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ADI Reports $11B In Online Sales, Thanksgiving Through Cyber Monday


Online sales for Thanksgiving Day through Cyber Monday (Nov. 26 to 30) totaled $11 billion this year, with 40% of those sales coming from door-buster discounts, according to analysis by Adobe Digital Index (ADI).

The data suggests that, in order to make this season profitable, retailers will need to focus on getting shoppers to hunt for more than the big bargains that drove them online in the first place.

The online sales numbers are up quite a bit year over year, with 25% for Thanksgiving ($1.7 billion), 14.3% for Black Friday ($2.7 billion), and 12% for Cyber Monday ($2.98 billion), ADI reported.

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RIP Millennials: Marketing Will Be ‘Age Agnostic’ Next Year

Hotwire PR Study Finds Companies Will Target On Passion, Not Numbers

In 2016, marketing and communications professionals will stop targeting millennials as one demographic and focus on reaching the younger consumers based on their passions, according to a study released today by Hotwire PR.

The agency’s seventh annual “Communications Trends Report,” which was based on crowdsourced data from 400 communicators across 22 countries, revealed that brands will look to engage consumers with age-agnostic content that emphasizes certain values.

Another key finding from the study is that the industry is not prepared for mobile ad blocking, especially since Apple enabled apps that stop ads from popping up on smartphones and iPads through its iOS 9 operating system. To rise above the ad blocking influx, marketers will need to spend more time on native advertising, sponsored podcasts, influencer partnerships, and experiential efforts, according to the research.

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See the First 360-Degree Video Ads on Facebook

AT&T, Samsung, Nestle Among Brands Test New Format

360-degree marketing” has been an industry buzzword for years, but what about 360-degree advertising?

Facebook is starting to test 360-degree video ads with a handful of brands including AT&T, Samsung and Nestle, all of which can be seen below. Facebook officially introduced the virtual reality-lite video format on its desktop site and Android apps in September, and the social network is now bringing 360-degree videos — and ads — to Apple’s iPhones and iPads.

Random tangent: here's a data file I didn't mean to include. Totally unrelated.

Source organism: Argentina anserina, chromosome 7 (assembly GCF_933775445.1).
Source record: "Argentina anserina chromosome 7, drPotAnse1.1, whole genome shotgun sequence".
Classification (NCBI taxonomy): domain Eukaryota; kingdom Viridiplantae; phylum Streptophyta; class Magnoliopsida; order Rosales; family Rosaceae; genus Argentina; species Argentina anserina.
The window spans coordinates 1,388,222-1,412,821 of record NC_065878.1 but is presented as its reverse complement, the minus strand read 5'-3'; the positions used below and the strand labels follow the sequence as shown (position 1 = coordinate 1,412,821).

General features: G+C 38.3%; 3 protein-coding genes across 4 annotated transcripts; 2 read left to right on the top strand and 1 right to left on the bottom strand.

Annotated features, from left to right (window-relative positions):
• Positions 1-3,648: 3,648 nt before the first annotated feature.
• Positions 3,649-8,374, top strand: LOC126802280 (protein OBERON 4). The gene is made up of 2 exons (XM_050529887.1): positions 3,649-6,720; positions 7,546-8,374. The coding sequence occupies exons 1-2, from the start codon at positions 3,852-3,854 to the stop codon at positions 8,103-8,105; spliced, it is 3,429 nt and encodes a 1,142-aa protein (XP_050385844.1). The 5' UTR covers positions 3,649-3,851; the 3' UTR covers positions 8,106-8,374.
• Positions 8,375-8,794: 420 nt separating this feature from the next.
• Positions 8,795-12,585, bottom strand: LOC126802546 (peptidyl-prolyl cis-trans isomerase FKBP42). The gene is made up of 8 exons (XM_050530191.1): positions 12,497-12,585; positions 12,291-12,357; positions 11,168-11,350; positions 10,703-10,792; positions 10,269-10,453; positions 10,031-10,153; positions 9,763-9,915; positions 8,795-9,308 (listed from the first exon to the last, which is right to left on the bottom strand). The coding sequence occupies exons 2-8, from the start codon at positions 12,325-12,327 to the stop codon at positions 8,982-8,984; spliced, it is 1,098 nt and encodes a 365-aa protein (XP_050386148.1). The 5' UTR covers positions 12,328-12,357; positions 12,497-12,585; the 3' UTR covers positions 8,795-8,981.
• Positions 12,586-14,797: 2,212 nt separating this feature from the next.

In addition to the brands advertising 360-degree videos on Facebook, publishers including ABC News, BuzzFeed and Nickelodeon have begun posting all-angle videos to the social network, which can also be watched using Samsung’s Gear VR virtual-reality headset.

And to attract more 360-degree videos to its service, Facebook has added a way for anyone operating a Facebook page to post 360-degree videos, including a way to edit the initial camera angle and vertical field of view before uploading the video. The company has also created a dedicated site for creators, publishers and brands to learn more about producing 360-degree videos.

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Why Marketeres Are Investing in Digital Hieroglyphics – Emojis

Ford, Domino’s, Dell, Others Work to Translate the Language of Emojis

Dell employed them for back-to-school marketing, Ford used them to promote its latest Focus model, and Domino’s has invested in them to revolutionize its pizza-ordering process. Emojis are transforming digital communication, but beyond occasionally measuring engagement with their own branded digital hieroglyphics, marketers still haven’t determined how best to gauge emojis as part of the larger social media conversation.

When Ford Motor Co. ran a branded emoji campaign in conjunction with mobile platform Swyft Media, the automaker generated 25,000 downloads of its Ford Focus digital stickers each day for 10 days in September. Those downloads led to 40,000 shares of those branded images via messaging platforms each day, totaling more than 1 million impressions, according to Swyft. The stickers, which can be shared in apps including Facebook Messenger and Twitter, feature images of Ford Focus automobiles coupled with phrases such as “Let’s Go!” and “Drive Safe!”

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Book Excerpt: ‘Entangling Brand and Consumer’ by Stan Rapp and Sebastian Jespersen

Entangling Brand and Consumer

Go Beyond Mere Engagement to Forge Enduring Ties With Customers

Entangling brand and consumer is the new business model for building an enduring, mutually rewarding customer relationship.

At a time when change is the only constant, holding on to what is gospel no longer works. “One-to-one” is yesterday’s news. This book is about taking the “to” out of “one-to-one.” Tomorrow’s pacesetters will be those who create an entangled “one-plus-one” twosome that goes where nobody has ventured before.

Welcome to a new reality where producer and consumer make history together rather than being at opposite ends of a shaky relationship. “Doing with” leaves “doing to” in the dust now that it’s so easy for your customers to tell the world how you treat them and what you do for them.

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How Much Is A Social Media Influencer’s Audience Really Worth?

Laundry Service CEO Jason Stein Breaks Down Social Media Economics

Just how much is a social media influencer’s audience worth?

According to Jason Stein, founder of Laundry Serviceand the second expert in our Digital Crash Course, it’s a lot more than you think.